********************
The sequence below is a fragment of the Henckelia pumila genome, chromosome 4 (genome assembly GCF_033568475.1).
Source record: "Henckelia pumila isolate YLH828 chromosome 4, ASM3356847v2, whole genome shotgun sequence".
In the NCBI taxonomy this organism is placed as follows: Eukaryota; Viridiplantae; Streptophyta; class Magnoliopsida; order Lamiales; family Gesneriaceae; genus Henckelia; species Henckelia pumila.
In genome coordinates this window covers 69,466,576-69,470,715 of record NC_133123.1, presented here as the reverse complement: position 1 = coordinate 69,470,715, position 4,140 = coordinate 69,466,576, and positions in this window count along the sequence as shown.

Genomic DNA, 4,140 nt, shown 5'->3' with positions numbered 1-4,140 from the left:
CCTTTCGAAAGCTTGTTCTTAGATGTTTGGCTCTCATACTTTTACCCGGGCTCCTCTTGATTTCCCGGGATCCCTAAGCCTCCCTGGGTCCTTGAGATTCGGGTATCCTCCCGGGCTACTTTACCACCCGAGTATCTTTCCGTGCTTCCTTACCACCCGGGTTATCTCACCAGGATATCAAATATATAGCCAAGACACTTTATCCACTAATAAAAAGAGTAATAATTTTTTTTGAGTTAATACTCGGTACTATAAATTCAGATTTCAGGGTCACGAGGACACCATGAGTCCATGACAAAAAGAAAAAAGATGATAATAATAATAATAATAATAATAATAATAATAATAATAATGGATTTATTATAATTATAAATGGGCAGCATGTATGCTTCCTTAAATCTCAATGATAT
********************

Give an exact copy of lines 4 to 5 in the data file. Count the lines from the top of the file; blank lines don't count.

In genome coordinates this window covers 69,466,576-69,470,715 of record NC_133123.1, presented here as the reverse complement: position 1 = coordinate 69,470,715, position 4,140 = coordinate 69,466,576, and positions in this window count along the sequence as shown.

Genomic DNA, 4,140 nt, shown 5'->3' with positions numbered 1-4,140 from the left: